The promise of nuclear deals

“The deal is done” announced foreign secretary Sujatha Singh after a long discussion between Mr. Obama and Mr. Modi over resolving the logjam in operationalising the much touted Indo-US nuclear deal or the 123 Agreement. Much excitement and optimism has been pouring in from across media houses about the significance of the deal and its implications for India.

In this post, we begin with a general discussion on nuclear energy for civilian purposes and its prospects. In that backdrop, we will try to analyse what this deal is exactly about, what were the hurdles in implementing it till now, and the implications of the deal for our country.

The potential of nuclear energy

Coal based thermal power plants account for 67% of our power generation. Domestic reserves of oil and natural gas are inadequate and their import is a huge burden on government finances. In this scenario along with the global thrust on mitigating carbon emissions, renewable energy and nuclear energy have emerged as promising sources for global energy needs. To give you an indication of the high efficiency of nuclear power, the fission of 1g of Uranium-235 evolves energy of the order of 1MW per day. On the other hand, 2.6 tons of coal must be burnt for a similar output in a coal based thermal power plant.

The Indian scenario

India aims to supply 25% of electricity from nuclear power by 2050. This is presently below 5%.


Our indigenous nuclear power programme initiated with the establishment of BARC under the guidance of the visionary Homi J. Bhabha has made India largely self-sufficient in nuclear technology – whether it is uranium exploration and mining, heavy water production, reactor design and construction, waste management. The only problem we face is the availability of uranium – the fuel that powers nuclear power plants. India has negligible uranium reserves. This is why we need nuclear deals with other countries in the first place – to be able to trade in nuclear fuel.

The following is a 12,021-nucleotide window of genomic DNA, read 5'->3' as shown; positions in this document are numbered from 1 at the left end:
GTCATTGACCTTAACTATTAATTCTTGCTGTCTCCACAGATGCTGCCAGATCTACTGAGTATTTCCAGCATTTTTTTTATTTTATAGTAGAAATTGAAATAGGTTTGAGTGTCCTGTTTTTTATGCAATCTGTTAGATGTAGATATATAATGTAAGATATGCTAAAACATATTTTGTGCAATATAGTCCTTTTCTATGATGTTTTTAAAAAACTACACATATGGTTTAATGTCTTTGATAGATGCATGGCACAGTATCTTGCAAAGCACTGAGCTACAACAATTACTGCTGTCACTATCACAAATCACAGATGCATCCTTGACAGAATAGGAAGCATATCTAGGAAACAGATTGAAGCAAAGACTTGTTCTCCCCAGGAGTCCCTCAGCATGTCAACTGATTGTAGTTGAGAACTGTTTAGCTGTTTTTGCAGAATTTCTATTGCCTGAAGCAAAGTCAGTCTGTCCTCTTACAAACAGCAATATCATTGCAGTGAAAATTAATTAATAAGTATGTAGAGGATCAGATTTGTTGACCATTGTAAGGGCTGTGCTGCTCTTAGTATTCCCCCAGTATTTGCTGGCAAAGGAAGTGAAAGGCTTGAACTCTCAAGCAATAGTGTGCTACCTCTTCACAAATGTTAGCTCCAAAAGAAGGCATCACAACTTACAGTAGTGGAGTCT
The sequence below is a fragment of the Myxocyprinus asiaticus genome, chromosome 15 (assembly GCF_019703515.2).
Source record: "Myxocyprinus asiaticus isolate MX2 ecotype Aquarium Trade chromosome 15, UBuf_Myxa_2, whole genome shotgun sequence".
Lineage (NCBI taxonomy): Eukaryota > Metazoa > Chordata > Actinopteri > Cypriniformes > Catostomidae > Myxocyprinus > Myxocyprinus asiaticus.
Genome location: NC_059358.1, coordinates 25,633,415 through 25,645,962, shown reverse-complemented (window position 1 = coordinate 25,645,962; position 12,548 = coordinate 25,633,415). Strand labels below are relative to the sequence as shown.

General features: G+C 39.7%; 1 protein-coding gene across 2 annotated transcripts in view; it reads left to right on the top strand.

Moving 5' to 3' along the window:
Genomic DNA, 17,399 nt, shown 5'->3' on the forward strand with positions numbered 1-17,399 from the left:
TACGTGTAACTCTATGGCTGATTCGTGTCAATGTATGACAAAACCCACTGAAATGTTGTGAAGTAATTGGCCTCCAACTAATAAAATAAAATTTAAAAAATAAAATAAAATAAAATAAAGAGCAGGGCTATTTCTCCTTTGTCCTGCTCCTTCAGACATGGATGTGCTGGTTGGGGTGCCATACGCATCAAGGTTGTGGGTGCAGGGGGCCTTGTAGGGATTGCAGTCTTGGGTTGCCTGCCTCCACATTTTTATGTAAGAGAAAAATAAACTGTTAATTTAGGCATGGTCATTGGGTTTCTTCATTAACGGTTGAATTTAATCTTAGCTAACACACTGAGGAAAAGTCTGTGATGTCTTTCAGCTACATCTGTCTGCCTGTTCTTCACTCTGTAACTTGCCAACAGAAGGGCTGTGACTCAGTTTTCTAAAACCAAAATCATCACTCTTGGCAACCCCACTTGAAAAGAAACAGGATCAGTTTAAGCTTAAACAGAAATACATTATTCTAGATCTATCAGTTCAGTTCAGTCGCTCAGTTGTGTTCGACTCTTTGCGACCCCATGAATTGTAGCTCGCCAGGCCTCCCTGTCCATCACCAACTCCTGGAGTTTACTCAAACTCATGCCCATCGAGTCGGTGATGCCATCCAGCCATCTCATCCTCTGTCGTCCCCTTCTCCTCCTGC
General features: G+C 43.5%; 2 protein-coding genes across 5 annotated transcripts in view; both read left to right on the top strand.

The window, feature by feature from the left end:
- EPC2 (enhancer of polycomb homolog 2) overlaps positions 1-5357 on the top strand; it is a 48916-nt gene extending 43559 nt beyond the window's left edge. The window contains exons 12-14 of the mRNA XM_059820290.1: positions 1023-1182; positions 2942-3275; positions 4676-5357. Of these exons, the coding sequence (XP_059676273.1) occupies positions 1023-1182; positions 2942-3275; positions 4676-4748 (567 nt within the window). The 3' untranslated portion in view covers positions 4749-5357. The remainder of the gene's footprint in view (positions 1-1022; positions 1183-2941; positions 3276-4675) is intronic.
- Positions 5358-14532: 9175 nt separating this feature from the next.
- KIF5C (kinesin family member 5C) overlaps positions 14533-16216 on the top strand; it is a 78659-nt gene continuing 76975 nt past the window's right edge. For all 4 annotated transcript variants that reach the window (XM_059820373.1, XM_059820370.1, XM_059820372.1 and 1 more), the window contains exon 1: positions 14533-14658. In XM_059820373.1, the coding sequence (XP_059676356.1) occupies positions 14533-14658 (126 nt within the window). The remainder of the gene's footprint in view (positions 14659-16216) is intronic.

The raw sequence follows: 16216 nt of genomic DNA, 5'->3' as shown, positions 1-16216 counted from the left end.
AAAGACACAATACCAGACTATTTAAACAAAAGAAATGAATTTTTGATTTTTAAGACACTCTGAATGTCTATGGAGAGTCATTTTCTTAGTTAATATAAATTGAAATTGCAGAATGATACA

Civil Nuclear Deals

India and US announced their intention to enter into a nuclear cooperation agreement in 2005. Dr. Manmohan Singh risked the survival of UPA-I on the pact and barely survived a confidence vote in Parliament.

But India has not signed the Nuclear Non-Proliferation Treaty (NPT). Now there exists a sort of a club of the world’s nuclear trading nations called the Nuclear Suppliers Group (NSG). Its guidelines prohibit nuclear trade with a country that is not signatory to NPT. In 2008, India won a crucial exemption from this arrangement making India the only known country with nuclear weapons which is not a party to the Non-Proliferation Treaty (NPT) but is still allowed to carry out nuclear commerce with the rest of the world. US invested a lot of political capital lobbying for India at NSG. This was done in the hope that it would provide a huge market to US’s nuclear energy companies in India. India promised 10k MW worth of contracts to the US for its help.

The waiver from the NSG and the Indo-US deal has allowed Russia, France and Australia to also sign key nuclear deals with India.

The stumbling block – India’s Liability Law

The Indian Parliament then passed the Civil Liability for Nuclear Damage Act, 2010. This law has since stalled the implementation of the deals with the US, Russia and France.